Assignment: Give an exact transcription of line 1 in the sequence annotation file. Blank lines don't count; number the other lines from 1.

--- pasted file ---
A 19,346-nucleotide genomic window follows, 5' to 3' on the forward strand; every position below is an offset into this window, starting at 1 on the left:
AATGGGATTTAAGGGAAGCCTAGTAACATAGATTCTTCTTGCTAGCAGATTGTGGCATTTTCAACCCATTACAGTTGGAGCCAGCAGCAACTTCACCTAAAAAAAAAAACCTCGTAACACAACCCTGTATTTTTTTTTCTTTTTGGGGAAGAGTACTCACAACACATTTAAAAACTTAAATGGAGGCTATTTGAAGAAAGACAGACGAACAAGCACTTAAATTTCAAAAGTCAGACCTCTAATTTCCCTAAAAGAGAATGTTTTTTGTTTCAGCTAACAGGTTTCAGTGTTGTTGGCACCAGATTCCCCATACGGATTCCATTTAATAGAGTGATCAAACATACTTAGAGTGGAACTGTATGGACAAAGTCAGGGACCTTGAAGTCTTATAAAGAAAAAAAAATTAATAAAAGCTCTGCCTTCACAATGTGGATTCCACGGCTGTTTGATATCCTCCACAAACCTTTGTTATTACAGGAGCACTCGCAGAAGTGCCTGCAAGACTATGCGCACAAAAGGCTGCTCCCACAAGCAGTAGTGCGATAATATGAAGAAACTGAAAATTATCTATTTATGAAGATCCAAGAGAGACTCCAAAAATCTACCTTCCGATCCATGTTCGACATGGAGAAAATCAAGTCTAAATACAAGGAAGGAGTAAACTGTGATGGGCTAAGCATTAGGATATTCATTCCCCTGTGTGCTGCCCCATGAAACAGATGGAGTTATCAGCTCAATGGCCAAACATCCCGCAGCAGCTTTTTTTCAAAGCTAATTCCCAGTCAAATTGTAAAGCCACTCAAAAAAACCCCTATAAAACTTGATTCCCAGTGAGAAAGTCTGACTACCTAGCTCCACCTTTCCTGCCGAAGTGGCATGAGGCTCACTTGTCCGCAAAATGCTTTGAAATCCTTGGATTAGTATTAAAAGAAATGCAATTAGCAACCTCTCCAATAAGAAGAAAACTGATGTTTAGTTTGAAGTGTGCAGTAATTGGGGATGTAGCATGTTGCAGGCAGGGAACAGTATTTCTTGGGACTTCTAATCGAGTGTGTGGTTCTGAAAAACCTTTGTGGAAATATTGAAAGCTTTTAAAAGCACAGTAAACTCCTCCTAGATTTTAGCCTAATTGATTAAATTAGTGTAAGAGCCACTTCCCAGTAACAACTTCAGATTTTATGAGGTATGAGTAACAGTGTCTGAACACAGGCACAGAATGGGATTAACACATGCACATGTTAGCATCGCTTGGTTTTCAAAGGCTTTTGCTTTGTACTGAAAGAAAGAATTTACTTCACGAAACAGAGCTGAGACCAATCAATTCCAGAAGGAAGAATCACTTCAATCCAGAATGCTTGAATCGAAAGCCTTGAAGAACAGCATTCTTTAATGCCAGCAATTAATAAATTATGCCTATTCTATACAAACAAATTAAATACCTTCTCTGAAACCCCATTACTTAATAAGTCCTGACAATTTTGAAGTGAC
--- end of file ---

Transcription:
A 19,346-nucleotide genomic window follows, 5' to 3' on the forward strand; every position below is an offset into this window, starting at 1 on the left: